“The original Dawn of War and its subsequent standalone expansions have established the series as one of the industry’s leading RTS franchises,” said Brad Carraway, vice president, global brand management, THQ. “Dawn of War II will re-define RTS gaming to gamers worldwide, delivering brutal frontline action and tactics, and allowing players to get straight to the action with unprecedented fast-paced RTS gameplay and a full co-op campaign, all in stunning cinematic detail.”
Thursday, April 3, 2008
Tuesday, April 1, 2008
Saturday, March 15, 2008
Wednesday, March 12, 2008
March 12, 2008 - Atari, Inc. (Nasdaq: ATAR), one of the world's most recognized brands and a third-party video game publisher and distributor, and Valve today announced an agreement to bring a variety of PC games from the Atari catalog to Steam, a leading platform for the delivery and management of PC games and digital content with over 15 million accounts around the world.
Starting today, gamers in North America may add the following Atari titles to their Steam games library:
Act of War: Direct Action - a real-time strategy experience that puts players squarely in control of counterterrorist forces and delivers a first look at tomorrow's war.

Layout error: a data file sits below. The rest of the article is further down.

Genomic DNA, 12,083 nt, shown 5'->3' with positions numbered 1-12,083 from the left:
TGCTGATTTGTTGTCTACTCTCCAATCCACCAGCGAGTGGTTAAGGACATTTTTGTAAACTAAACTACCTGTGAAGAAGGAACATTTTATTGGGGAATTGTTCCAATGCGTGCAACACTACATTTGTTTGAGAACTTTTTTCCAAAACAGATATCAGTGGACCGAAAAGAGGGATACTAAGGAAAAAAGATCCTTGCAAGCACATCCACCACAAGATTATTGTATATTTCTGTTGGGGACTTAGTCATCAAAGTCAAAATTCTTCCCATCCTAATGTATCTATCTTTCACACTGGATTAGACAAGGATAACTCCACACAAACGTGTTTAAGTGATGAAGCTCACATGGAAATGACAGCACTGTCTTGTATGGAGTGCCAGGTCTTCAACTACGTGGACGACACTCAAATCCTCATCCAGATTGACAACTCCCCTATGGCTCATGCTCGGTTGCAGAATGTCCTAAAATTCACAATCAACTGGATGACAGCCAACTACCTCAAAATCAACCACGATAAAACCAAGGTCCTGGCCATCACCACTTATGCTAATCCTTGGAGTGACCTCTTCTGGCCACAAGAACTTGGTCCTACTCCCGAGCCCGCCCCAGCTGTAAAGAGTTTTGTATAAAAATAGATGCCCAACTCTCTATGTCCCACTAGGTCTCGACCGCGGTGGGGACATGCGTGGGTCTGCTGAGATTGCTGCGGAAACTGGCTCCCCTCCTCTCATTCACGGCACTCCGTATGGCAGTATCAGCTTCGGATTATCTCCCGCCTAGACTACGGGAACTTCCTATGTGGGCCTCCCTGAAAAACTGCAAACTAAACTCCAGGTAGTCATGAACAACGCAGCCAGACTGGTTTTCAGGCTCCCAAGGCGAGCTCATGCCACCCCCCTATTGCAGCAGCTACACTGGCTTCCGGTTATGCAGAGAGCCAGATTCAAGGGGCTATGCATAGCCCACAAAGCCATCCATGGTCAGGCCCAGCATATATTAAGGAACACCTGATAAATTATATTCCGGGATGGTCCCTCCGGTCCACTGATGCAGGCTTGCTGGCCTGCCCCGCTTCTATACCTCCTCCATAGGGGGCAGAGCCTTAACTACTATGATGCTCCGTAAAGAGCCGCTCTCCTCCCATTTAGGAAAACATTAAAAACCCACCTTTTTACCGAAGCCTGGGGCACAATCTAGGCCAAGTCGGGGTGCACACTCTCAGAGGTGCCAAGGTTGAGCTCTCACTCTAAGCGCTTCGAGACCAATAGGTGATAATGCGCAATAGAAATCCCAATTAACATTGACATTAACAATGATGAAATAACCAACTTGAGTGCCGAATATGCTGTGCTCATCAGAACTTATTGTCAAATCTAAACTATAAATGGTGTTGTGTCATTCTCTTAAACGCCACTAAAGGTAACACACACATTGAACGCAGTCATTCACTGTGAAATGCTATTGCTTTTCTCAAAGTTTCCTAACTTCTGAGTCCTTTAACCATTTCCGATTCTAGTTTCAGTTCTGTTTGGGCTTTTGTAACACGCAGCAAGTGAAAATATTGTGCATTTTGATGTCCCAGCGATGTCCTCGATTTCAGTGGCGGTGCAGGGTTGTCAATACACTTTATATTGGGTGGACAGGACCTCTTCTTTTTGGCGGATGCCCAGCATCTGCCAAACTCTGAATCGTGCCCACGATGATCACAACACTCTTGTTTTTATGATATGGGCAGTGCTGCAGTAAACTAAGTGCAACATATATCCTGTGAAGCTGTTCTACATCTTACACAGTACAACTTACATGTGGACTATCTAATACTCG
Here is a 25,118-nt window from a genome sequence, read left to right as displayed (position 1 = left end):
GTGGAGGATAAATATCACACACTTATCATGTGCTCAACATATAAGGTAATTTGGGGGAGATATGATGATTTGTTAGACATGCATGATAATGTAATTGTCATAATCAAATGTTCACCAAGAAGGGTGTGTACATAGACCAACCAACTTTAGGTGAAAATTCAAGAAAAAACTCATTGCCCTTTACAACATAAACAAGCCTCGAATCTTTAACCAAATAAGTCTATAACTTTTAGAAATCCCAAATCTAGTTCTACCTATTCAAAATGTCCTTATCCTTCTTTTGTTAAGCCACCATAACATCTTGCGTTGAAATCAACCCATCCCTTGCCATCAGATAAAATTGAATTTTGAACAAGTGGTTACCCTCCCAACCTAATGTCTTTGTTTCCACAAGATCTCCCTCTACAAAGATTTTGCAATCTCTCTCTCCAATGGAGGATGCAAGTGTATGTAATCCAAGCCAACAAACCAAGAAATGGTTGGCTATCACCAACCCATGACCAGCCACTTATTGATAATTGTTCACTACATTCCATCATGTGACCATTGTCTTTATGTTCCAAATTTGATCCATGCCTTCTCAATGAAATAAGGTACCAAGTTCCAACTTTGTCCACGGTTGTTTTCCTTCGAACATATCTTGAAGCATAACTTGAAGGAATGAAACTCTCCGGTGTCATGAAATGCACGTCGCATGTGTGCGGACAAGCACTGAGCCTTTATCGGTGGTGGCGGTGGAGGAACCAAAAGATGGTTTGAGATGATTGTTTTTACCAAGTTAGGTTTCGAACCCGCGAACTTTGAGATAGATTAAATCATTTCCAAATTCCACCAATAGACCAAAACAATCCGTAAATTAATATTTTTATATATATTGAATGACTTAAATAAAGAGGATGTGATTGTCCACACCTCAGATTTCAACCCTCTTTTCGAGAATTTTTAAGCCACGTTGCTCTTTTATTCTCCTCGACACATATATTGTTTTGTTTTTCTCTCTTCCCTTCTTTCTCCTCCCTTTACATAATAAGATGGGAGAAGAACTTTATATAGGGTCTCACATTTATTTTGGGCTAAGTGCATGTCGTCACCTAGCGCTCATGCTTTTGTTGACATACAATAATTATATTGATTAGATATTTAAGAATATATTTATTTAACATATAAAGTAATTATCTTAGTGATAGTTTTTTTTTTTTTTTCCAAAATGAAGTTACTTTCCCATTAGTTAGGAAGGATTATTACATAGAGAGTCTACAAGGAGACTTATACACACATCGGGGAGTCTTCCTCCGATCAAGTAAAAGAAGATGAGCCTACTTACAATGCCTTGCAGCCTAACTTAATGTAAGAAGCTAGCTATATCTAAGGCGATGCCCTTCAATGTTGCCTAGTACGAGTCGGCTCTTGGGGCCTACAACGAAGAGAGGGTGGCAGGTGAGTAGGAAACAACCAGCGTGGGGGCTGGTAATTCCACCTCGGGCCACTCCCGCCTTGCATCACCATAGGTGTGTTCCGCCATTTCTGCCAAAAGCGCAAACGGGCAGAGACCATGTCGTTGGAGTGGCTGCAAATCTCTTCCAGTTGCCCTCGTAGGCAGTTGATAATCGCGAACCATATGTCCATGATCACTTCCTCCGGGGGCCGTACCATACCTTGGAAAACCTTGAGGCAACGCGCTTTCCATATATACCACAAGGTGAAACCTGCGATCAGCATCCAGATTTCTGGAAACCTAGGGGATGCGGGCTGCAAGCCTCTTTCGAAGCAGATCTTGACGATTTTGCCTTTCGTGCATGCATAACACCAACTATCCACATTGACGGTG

Act of War: High Treason - an ultra-realistic modern military real-time strategy game.
ArmA: Combat Operations - a first person tactical military shooter with large elements of realism and simulation.
Atari 80 Classics in 1 - the ultimate collection of the original games that inspired generations of gamers.
Death to Spies - third-person stealth action game that immerses the player into the atmosphere of World War II military intelligence operations.
Desperados 2: Cooper's Revenge - an RTS set in a thrilling Western atmosphere.
Indigo Prophecy - a thrilling supernatural mystery adventure game.
RollerCoaster Tycoon 3: Platinum - combines the roller coaster theme park fun of the Roller Coaster Tycoon 3 with included expansion packs Soaked! and Wild!
Tycoon City: New York - a tycoon simulation game set in one of America's most exciting metropolises.
In the coming weeks, The Witcher, the award winning RPG of 2007, Neverwinter Nights 2 and the expansion pack NeverWinter Nights 2: Mask of the Betrayer - the sequel to one of the best-selling and genre-defining role-playing games ever - will also be added to Atari's Steam lineup.
Saturday, March 8, 2008
Donkey Kong and Me, multiplatform programming and licensing in the days of Atari-past.